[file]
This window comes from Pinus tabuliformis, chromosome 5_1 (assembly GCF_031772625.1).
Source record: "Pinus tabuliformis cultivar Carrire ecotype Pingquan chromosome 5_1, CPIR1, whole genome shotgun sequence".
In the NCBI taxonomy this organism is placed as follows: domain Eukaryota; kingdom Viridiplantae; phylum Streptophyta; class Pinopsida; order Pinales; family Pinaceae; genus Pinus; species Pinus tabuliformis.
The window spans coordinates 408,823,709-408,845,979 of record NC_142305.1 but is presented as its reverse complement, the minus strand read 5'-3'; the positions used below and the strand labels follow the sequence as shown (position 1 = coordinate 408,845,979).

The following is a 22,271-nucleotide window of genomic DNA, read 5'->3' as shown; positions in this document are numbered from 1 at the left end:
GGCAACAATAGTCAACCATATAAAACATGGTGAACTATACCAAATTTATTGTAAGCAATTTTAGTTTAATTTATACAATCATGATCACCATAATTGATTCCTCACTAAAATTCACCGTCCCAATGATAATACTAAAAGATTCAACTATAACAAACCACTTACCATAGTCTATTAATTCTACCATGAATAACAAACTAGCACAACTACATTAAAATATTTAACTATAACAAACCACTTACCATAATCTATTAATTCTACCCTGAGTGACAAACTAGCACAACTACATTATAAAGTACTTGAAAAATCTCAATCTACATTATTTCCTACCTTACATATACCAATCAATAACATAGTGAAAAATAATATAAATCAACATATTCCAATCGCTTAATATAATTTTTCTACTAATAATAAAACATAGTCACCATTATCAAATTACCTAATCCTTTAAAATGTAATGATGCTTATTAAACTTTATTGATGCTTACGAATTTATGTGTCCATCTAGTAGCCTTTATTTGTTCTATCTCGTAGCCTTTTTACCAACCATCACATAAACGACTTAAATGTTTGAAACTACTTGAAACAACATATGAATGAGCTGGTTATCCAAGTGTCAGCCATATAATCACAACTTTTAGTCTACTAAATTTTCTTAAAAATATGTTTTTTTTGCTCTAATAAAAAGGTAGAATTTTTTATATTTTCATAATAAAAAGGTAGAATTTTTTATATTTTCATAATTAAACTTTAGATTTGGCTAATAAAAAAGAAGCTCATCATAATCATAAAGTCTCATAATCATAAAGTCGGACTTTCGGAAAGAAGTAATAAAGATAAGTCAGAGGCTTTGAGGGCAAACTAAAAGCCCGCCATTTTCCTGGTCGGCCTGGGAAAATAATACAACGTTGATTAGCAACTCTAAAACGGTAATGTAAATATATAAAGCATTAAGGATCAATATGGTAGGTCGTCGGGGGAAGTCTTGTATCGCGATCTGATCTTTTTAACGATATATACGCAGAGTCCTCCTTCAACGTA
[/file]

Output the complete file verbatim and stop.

This window comes from Pinus tabuliformis, chromosome 5_1 (assembly GCF_031772625.1).
Source record: "Pinus tabuliformis cultivar Carrire ecotype Pingquan chromosome 5_1, CPIR1, whole genome shotgun sequence".
In the NCBI taxonomy this organism is placed as follows: domain Eukaryota; kingdom Viridiplantae; phylum Streptophyta; class Pinopsida; order Pinales; family Pinaceae; genus Pinus; species Pinus tabuliformis.
The window spans coordinates 408,823,709-408,845,979 of record NC_142305.1 but is presented as its reverse complement, the minus strand read 5'-3'; the positions used below and the strand labels follow the sequence as shown (position 1 = coordinate 408,845,979).

The following is a 22,271-nucleotide window of genomic DNA, read 5'->3' as shown; positions in this document are numbered from 1 at the left end:
GGCAACAATAGTCAACCATATAAAACATGGTGAACTATACCAAATTTATTGTAAGCAATTTTAGTTTAATTTATACAATCATGATCACCATAATTGATTCCTCACTAAAATTCACCGTCCCAATGATAATACTAAAAGATTCAACTATAACAAACCACTTACCATAGTCTATTAATTCTACCATGAATAACAAACTAGCACAACTACATTAAAATATTTAACTATAACAAACCACTTACCATAATCTATTAATTCTACCCTGAGTGACAAACTAGCACAACTACATTATAAAGTACTTGAAAAATCTCAATCTACATTATTTCCTACCTTACATATACCAATCAATAACATAGTGAAAAATAATATAAATCAACATATTCCAATCGCTTAATATAATTTTTCTACTAATAATAAAACATAGTCACCATTATCAAATTACCTAATCCTTTAAAATGTAATGATGCTTATTAAACTTTATTGATGCTTACGAATTTATGTGTCCATCTAGTAGCCTTTATTTGTTCTATCTCGTAGCCTTTTTACCAACCATCACATAAACGACTTAAATGTTTGAAACTACTTGAAACAACATATGAATGAGCTGGTTATCCAAGTGTCAGCCATATAATCACAACTTTTAGTCTACTAAATTTTCTTAAAAATATGTTTTTTTTGCTCTAATAAAAAGGTAGAATTTTTTATATTTTCATAATAAAAAGGTAGAATTTTTTATATTTTCATAATTAAACTTTAGATTTGGCTAATAAAAAAGAAGCTCATCATAATCATAAAGTCTCATAATCATAAAGTCGGACTTTCGGAAAGAAGTAATAAAGATAAGTCAGAGGCTTTGAGGGCAAACTAAAAGCCCGCCATTTTCCTGGTCGGCCTGGGAAAATAATACAACGTTGATTAGCAACTCTAAAACGGTAATGTAAATATATAAAGCATTAAGGATCAATATGGTAGGTCGTCGGGGGAAGTCTTGTATCGCGATCTGATCTTTTTAACGATATATACGCAGAGTCCTCCTTCAACGTA